This year, I’m enjoying a small group study on Discipleship at Second Presbyterian Church. We’ve been discussing what discipleship means to us, how we can better follow the Lord and do the work he is inviting us to do in the world.
One interesting topic is how to know what kinds of things the Lord asks of us. Does he want us to become missionaries in Africa? Does he want us to serve the poor and the homeless in our own city? What should we do?
We are discussing the fact that God has given each of us certain gifts which he intends for us to use for the betterment of this world he created. There are many types of gifts, such as: discernment, faith, evangelism, serving, music, wisdom, hospitality, intercession, and teaching. Once we can see our spiritual gifts, we’re more likely to realize ways of using them for God’s glory. The underlying theme is that God is not asking us to force ourselves to do extraordinary things, to take on tasks for which we feel unequipped.
Sometimes it’s the seemingly little things that make a big difference. If we can go about our days with our eyes, ears and hearts open, we will see all sorts of opportunities to love God and love our neighbors by using our gifts. For example:
Last week, I called the mother of a friend of mine because she has been collecting old books for me on Franciscan spirituality. This sweet lady is about 80 years old and her husband is 82. She started telling me all about how she cares for her husband who is suffering from dementia, and about her fears of it becoming Alzheimer’s. She said a friend of hers recommended that she get in contact with the local Alzheimer’s Association to get info about support groups, rides, etc. I could tell from the way she was talking that she really wanted to get in touch with them but didn’t know how. I said, “Let me see if I can find their number.” So, I pulled up the Alzheimer’s Association on the internet and gave her the local number. She was so grateful! She kept saying, “Oh, this is really an answer to prayer.” The whole thing was amazing because it was obvious to me that God inspired me to call her because she needed help (not to find out about the books). What I did for her was so simple (and easy for me) – but it made a big difference to her. This is how God works.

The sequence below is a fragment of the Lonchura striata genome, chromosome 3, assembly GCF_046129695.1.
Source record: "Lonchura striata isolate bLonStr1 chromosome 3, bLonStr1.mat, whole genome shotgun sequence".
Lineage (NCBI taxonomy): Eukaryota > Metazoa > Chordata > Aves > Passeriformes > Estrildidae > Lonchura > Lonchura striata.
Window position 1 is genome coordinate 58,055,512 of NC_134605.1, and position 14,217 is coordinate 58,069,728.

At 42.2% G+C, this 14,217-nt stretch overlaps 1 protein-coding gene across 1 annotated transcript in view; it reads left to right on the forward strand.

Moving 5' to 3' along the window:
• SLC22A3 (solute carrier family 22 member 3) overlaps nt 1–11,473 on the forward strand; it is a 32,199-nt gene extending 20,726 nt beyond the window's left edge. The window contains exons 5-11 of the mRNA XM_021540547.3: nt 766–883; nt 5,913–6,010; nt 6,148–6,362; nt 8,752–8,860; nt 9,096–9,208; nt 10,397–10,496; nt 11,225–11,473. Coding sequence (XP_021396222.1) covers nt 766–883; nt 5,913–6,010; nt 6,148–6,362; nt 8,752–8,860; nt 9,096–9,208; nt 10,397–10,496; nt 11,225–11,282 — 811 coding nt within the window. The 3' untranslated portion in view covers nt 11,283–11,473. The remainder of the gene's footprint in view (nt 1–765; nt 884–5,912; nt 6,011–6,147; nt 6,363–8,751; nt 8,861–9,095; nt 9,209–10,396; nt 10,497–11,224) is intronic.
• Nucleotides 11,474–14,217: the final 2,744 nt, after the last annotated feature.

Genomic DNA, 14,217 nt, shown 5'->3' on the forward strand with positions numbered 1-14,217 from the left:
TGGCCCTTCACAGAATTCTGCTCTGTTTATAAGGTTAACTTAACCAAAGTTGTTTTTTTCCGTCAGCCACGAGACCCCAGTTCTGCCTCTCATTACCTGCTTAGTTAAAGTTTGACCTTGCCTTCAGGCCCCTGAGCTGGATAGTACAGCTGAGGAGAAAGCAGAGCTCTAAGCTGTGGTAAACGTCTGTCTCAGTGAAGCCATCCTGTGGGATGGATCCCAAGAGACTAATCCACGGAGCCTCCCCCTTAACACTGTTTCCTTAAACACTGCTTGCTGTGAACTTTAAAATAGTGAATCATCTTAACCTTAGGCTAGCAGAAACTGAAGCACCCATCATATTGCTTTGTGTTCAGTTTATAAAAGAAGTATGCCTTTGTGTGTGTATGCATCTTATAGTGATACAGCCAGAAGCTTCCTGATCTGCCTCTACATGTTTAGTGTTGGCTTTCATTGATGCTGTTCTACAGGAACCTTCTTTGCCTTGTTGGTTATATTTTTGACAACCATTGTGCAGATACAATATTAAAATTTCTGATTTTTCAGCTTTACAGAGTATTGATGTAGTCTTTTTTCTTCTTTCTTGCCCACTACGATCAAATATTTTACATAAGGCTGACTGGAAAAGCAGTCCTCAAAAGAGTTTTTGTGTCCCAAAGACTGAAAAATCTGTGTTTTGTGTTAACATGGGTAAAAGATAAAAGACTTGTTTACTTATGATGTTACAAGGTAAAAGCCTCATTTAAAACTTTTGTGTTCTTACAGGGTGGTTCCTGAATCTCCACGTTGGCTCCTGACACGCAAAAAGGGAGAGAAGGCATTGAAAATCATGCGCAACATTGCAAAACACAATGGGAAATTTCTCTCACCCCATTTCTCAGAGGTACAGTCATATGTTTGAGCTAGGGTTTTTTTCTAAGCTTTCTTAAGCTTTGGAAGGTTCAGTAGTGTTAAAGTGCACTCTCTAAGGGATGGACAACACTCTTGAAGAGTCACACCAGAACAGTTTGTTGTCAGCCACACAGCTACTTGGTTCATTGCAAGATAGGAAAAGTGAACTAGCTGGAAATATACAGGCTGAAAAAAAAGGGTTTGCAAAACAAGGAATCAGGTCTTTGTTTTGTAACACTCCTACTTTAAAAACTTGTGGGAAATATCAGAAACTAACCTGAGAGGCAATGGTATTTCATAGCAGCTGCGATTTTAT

Let’s go about our days in the confidence that God will show us exactly how, when and where to use our spiritual gifts. Each moment has the potential to be a discipleship moment.